Science doesn’t say that, but Darwinism does. You can’t select until you have something to select from. You’re essentially presenting a tautology. Your constant derisions and mocking do nothing to change the fact that the criticisms of Darwinism are cogent, well-presented, and logical.

          • Timothy Horton

            Science doesn’t say that, but Darwinism does

            No it doesn’t. Making such a stupid and wrong claim automatically disqualifies you from any serious discussion of evolutionary theory.

          • Charles Burge

            That’s all just hand-waving until someone provides a concrete example of an organism possessing specific, usable information in its gene sequence that wasn’t present in its parent(s). Guess what: there are no such examples.

          • Timothy Horton

            Look up APO-A1 Milano. It’s a mutation which helps reduce high cholesterol. It was traced back to a single individual who lived in a small village near Milano, Italy (hence the name) in the 1700’s. Currently the mutation is spreading throughout the populations in Northern Italy. The mutation is so beneficial several drug companies have tried to manufacture it artificially to help high-cholesterol patients.

            Your ignorance of basic science is astounding.

          • Charles Burge

            That’s an example of a beneficial mutation, but not an example of new information or new proteins being coded for. It’s similar to the case of sickle-cell anemia causing immunity to malaria. Beneficial side effect: yes. But still a degradation and loss of normal function.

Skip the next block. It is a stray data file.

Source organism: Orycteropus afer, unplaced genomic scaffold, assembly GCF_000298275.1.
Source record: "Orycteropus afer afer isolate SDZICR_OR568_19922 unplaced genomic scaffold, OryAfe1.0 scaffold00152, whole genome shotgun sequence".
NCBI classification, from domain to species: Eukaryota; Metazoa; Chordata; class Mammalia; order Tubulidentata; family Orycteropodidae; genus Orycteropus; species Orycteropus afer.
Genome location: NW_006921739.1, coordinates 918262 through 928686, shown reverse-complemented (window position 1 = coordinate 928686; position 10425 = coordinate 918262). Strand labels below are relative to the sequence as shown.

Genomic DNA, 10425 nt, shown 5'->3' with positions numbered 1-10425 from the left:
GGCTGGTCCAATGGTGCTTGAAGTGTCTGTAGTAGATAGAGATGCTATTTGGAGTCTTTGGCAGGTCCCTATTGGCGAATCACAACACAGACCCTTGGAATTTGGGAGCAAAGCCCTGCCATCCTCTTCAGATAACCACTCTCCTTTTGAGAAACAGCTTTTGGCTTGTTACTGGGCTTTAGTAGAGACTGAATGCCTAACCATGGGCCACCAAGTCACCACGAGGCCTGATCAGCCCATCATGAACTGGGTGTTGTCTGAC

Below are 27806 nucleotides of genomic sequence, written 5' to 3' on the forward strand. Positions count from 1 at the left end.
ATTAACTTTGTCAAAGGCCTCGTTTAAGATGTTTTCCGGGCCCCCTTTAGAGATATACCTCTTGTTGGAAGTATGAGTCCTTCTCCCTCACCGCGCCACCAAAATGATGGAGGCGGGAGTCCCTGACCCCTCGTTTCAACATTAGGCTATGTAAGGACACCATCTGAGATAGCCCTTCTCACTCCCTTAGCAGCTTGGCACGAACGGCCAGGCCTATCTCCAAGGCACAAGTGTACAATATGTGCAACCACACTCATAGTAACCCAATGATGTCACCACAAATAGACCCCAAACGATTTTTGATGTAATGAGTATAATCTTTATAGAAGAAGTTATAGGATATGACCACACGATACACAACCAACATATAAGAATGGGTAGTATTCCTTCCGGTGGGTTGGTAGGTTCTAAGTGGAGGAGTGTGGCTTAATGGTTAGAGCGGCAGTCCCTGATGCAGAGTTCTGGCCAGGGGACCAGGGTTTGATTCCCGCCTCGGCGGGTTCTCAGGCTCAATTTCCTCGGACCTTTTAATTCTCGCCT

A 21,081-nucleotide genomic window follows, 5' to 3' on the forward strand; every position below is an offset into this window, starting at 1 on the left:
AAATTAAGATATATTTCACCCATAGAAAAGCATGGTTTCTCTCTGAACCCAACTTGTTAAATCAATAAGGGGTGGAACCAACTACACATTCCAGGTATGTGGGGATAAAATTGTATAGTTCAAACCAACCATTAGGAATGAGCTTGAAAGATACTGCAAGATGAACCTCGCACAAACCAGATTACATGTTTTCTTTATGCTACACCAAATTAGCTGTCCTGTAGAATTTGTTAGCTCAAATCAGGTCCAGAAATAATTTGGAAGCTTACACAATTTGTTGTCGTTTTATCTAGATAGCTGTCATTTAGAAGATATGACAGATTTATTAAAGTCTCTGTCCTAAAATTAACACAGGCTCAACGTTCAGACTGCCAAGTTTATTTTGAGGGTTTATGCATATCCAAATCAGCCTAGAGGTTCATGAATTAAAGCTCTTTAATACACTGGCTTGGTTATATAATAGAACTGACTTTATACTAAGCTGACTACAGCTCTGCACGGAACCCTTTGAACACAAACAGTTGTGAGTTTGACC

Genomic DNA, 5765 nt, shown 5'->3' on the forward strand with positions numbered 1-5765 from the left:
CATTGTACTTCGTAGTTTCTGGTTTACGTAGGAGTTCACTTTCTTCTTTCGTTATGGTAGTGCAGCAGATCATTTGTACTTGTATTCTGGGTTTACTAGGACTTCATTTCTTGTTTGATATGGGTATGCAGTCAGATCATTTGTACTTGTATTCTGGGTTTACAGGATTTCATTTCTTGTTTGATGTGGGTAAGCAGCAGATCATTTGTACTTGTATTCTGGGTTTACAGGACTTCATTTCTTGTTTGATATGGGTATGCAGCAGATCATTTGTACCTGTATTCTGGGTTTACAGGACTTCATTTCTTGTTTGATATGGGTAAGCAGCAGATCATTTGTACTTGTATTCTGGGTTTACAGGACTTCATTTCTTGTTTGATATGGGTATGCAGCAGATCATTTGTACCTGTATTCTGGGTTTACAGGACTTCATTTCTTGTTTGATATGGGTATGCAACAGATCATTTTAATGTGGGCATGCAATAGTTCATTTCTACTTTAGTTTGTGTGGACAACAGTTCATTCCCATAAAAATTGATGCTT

• Timothy Horton

            LOL! It was an example of new, specific, useable information in a gene sequence not present in the parents. Exactly the thing you claimed didn’t exist. Now you’re trying to move the goalposts to hide your failure.

            Too late, this bit of your ignorance is on the record.

          • Charles Burge

            From www2 lbl gov/Science-Articles/Archive/LSD-Milano-Bielicki.html

            Somehow, this tiny change enables a handful of Italians to possess low HDL levels and remain free of cardiovascular disease. But how?

            In pursuit of the answer, most researchers have focused on the most common form of the protein. About 70 percent of proteins with the Milano mutation come in pairs: one protein attaches to another to form a dimeric complex. The key to this pairing is a disulfide bridge in which the sulfhydryl group from one protein links with the sulfhydryl from another. This pairing restricts HDL size and growth and has been attributed to the HDL deficiency observed in people who have the mutation.

            But 30 percent of proteins with the Milano mutation don’t form dimeric complexes. They remain unattached as monomeric complexes. In this solo configuration, the sulfhydryl isn’t occupied in a disulfide bond. It’s free, which enables it to partake in other reactions, says Bielicki. And one of these reactions is quenching ions with unpaired electrons.

            In other words, no new information. Some of the proteins simply fail to do what they are supposed to do. That’s woefully inadequate for an example of how fish turn into people.